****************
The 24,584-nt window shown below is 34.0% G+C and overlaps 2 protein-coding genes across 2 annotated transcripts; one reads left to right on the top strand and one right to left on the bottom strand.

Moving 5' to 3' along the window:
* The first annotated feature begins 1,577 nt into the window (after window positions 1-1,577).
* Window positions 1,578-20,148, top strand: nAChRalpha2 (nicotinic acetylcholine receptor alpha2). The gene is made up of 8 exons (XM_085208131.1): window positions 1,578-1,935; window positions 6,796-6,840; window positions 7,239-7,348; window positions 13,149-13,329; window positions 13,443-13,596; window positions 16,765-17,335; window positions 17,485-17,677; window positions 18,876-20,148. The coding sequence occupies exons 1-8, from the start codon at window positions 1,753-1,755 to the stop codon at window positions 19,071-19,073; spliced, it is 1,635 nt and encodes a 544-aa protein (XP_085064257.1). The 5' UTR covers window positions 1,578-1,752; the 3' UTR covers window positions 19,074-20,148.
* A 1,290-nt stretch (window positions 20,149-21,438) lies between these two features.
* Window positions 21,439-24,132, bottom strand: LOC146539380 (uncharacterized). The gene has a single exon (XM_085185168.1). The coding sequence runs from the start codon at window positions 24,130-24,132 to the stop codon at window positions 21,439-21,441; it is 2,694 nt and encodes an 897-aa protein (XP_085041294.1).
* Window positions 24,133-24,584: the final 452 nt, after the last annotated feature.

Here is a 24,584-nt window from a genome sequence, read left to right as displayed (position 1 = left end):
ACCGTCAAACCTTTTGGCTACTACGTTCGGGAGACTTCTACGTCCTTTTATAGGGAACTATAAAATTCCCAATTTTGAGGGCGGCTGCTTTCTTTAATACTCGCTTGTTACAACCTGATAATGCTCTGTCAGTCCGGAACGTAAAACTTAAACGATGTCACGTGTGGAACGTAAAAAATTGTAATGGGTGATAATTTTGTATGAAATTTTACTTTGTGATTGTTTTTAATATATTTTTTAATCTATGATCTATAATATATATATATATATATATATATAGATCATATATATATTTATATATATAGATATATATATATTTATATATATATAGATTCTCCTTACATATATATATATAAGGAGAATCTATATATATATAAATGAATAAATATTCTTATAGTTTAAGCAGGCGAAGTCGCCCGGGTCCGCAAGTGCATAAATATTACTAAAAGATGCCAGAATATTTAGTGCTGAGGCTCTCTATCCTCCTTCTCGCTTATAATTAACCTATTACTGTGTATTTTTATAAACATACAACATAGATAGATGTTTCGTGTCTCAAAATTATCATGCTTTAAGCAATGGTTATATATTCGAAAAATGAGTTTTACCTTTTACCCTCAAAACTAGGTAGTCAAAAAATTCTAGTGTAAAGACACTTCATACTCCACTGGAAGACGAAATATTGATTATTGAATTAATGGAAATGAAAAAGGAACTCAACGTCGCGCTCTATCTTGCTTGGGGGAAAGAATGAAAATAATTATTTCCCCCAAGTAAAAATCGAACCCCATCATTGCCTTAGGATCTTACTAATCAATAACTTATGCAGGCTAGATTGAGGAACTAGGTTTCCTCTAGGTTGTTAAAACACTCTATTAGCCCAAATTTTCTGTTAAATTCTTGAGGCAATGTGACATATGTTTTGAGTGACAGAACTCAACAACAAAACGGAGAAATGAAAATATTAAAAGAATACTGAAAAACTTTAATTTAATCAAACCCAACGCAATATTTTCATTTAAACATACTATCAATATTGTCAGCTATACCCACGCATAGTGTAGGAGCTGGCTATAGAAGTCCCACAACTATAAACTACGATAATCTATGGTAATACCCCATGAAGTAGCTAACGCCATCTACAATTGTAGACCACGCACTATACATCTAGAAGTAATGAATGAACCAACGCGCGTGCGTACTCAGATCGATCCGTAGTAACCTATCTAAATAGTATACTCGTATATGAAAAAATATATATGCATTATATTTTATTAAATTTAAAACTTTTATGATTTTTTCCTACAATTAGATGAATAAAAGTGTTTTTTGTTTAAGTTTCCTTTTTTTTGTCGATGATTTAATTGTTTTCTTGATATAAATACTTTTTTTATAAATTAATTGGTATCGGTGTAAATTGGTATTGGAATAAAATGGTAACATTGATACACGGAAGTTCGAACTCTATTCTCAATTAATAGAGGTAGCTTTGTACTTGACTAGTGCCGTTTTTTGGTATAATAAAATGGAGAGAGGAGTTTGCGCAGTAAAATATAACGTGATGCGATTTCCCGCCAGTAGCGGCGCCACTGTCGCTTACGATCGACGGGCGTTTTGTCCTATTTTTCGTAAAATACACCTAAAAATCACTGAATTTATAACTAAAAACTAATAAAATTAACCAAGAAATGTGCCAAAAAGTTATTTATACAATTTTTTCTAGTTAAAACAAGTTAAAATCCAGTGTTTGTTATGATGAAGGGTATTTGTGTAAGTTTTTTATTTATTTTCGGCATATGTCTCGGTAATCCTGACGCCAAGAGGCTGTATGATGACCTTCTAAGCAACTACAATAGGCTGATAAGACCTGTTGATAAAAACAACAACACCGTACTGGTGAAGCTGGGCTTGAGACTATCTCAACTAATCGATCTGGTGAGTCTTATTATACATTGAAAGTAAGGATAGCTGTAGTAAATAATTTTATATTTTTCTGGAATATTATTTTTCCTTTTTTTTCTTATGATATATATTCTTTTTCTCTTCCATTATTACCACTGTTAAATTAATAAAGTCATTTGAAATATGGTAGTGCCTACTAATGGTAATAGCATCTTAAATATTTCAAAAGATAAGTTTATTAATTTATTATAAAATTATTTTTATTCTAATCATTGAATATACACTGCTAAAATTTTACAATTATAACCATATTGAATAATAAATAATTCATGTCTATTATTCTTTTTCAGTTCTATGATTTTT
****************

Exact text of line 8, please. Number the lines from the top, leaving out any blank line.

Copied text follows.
Here is a 24,584-nt window from a genome sequence, read left to right as displayed (position 1 = left end):